Anheuser-Busch InBev (NYSE:BUD) released third quarter results on Oct. 31, and it showed impressive growth compared to the same period in 2012. In the next trading session, the stock moved higher, but has since come down below the level it was at prior to the report. Let's take a look and see if we should be buying on the weakness now or waiting for shares to come down even further.
The King of Beer
Anheuser-Busch InBev SA, or A-B InBev for short, is the largest brewer in the world. It has more than 200 brands of beers, and 14 of them provide sales of more than $1 billion each; these include Budweiser, Bud Light, Stella Artois, Michelob Ultra, and Beck's. It holds the No. 1 or No. 2 market position in 19 countries, including an incredible 47.6% share of the United States' beer market.
(Image Source: ab-inbev.com)
On Oct. 31, A-B InBev released third quarter results. The reported earnings per share exceeded analyst expectations, but revenue came in lighter than expected. Here's a summary of the results:
|Earnings Per Share||$1.36||$1.32|
|Revenue||$11.73 billion||$12.00 billion|
Earnings per share grew 17.2% and revenue rose 3%, while the company's gross margin expanded 171 basis points to 59.4%. Total volume declined 1.3%, but focus brands like Budweiser, Beck's, and Stella Artois saw a 0.3% increase. Just like in the second quarter, Budweiser led the way in terms of volume growth at 8.1%. The newly-acquired Corona brand also saw strong volume growth of 3.7% for the quarter. Overall, I am very impressed by this quarter because A-B InBev found ways to continually expand its margin in order to grow earnings in times of slowed sales.
What we were looking for
In our earnings preview, we cited margin expansion and an update on the Grupo Modelo acquisition as two of the most important things to look for. In terms of margin expansion, A-B InBev is on a tear and 59.4% is very impressive compared to its top U.S. competitor, Molson Coors (NYSE:TAP), which currently has a 41.9% margin. I believe the company will see its margin exceed 60% by the conclusion of 2013 due to lowered costs of sales and cost synergies.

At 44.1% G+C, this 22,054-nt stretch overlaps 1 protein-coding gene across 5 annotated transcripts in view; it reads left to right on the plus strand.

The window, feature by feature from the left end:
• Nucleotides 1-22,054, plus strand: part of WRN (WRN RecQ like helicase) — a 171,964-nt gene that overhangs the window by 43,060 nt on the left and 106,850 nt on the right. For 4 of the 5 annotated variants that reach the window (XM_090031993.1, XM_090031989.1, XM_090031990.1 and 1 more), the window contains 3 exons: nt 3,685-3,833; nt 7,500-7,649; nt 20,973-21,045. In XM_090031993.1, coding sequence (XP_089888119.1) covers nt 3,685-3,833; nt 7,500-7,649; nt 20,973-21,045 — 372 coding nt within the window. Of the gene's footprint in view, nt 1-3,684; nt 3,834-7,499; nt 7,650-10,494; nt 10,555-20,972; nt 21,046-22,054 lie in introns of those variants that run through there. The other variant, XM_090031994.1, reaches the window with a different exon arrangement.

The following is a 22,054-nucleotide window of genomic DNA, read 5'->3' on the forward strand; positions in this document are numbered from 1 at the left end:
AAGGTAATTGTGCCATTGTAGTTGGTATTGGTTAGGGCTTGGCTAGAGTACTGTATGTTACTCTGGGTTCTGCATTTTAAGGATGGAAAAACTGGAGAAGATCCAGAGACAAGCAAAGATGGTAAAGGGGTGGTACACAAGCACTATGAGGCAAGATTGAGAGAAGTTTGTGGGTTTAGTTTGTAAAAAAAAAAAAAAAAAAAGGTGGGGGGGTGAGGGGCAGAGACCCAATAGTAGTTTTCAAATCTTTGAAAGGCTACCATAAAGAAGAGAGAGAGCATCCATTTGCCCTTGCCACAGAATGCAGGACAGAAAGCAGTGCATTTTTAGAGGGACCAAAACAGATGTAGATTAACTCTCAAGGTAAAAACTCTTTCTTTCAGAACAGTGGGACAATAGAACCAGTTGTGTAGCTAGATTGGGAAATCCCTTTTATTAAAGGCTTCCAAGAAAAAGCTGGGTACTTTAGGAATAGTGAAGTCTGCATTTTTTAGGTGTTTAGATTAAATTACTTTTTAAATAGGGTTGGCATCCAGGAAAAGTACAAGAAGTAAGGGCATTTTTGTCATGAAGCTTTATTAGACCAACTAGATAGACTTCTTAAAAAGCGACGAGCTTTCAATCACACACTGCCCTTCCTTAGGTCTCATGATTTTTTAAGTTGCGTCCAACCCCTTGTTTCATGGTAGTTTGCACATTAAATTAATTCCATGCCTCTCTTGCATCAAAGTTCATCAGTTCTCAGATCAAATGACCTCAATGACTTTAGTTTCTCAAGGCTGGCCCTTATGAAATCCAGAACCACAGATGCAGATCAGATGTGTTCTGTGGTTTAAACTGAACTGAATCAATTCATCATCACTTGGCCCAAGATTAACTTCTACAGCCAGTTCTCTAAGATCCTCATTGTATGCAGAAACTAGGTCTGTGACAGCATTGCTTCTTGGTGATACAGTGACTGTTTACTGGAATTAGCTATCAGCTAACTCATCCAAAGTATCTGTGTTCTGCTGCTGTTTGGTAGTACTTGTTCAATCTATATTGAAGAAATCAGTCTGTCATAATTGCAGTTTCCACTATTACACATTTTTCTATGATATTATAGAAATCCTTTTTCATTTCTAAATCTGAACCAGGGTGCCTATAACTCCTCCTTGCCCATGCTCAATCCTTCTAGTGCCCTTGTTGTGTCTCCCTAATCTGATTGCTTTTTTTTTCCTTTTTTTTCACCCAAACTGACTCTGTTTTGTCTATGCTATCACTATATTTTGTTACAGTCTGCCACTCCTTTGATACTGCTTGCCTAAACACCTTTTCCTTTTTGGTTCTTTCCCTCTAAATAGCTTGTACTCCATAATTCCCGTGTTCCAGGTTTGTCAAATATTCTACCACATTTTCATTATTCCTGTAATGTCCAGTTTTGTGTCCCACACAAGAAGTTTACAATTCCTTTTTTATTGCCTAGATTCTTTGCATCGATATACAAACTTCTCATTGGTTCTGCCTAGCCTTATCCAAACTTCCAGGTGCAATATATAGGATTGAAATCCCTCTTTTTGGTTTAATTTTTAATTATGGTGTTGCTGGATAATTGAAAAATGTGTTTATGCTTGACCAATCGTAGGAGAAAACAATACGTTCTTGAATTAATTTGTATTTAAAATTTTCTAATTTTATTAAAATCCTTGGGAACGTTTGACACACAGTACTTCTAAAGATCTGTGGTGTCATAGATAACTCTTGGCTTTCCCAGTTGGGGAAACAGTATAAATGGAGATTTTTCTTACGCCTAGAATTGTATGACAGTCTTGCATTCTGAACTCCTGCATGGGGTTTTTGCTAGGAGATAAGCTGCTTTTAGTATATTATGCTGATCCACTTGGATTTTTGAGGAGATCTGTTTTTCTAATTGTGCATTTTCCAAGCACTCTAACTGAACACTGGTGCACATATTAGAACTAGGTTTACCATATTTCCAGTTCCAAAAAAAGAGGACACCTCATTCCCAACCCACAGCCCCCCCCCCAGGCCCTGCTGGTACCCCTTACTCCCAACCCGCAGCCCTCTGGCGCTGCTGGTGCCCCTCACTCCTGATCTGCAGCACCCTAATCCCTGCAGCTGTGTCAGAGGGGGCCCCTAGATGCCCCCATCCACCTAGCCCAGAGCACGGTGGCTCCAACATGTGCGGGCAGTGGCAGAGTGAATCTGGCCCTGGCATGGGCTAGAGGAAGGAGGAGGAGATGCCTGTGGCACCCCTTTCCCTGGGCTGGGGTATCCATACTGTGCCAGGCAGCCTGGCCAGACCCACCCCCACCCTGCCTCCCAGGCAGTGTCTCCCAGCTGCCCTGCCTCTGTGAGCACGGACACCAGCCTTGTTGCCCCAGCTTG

The Grupo Modelo acquisition has already been paying off in the four months since closing; management made several comments about cost synergies occurring quicker than expected and now projects $1 billion of cost synergies by the conclusion of 2016.
Cost synergies are the savings in operating costs A-B InBev is able to make by implementing its techniques in Grupo Modelo's operations; this may include layoffs or the closing of specific operations, but A-B knows how to be as efficient as possible. The acquisition was also cited as a direct reason for the 17.2% earnings-per-share growth during the quarter, which is ultimately why the acquisition was made in the first place--to grow the bottom line.
To check in on the competition, Boston Beer Co. (NYSE:SAM), one of A-B InBev's largest competitors in the United States, reported third quarter earnings on Oct. 30. Earnings grew 19.1% and revenue rose 30% year-over-year, exceeding analyst expectations on both lines. The most impressive metric reported was its 53% margin, which is expected to remain between 52% and 54% for the rest of the year.
Even with these strong statistics, the stock was hit hard when management's full-year earnings outlook for fiscal 2013 came in below expectations. It has fallen over 7% in the days after the report, but I do not think a sell-off of this magnitude is warranted. The stock currently trades over 10.9% below its 52-week high, making it a strong value play at current levels based on forward estimates; however, it has run nearly 70% year-to-date, so investors looking to initiate a position should only buy half now and wait to purchase the rest at a later date.
The next report to look for will come from Molson Coors on Nov. 6. We noted its weak margin of 41.9% earlier, but if Molson Coors is able to expand this margin with solid earnings and revenue growth, then it may be one to buy on weakness. I have not been a fan of this stock for a while, except for its healthy 2.4% dividend, but I will draw a fresh opinion following its report.
The Foolish bottom line
Anheuser-Busch InBev is the largest brewer in the world with the best brand lineup in the industry. It is undervalued at current levels based on forward estimates and has pulled back after an impressive quarterly report. I believe it would be a great addition to any portfolio if weakness persists, so take a look and see if yours could use exposure to the world's beer market.
Joseph Solitro owns shares of Anheuser-Busch InBev NV. The Motley Fool recommends Boston Beer and Molson Coors Brewing Company. The Motley Fool owns shares of Boston Beer. Try any of our Foolish newsletter services free for 30 days. We Fools may not all hold the same opinions, but we all believe that considering a diverse range of insights makes us better investors. The Motley Fool has a disclosure policy.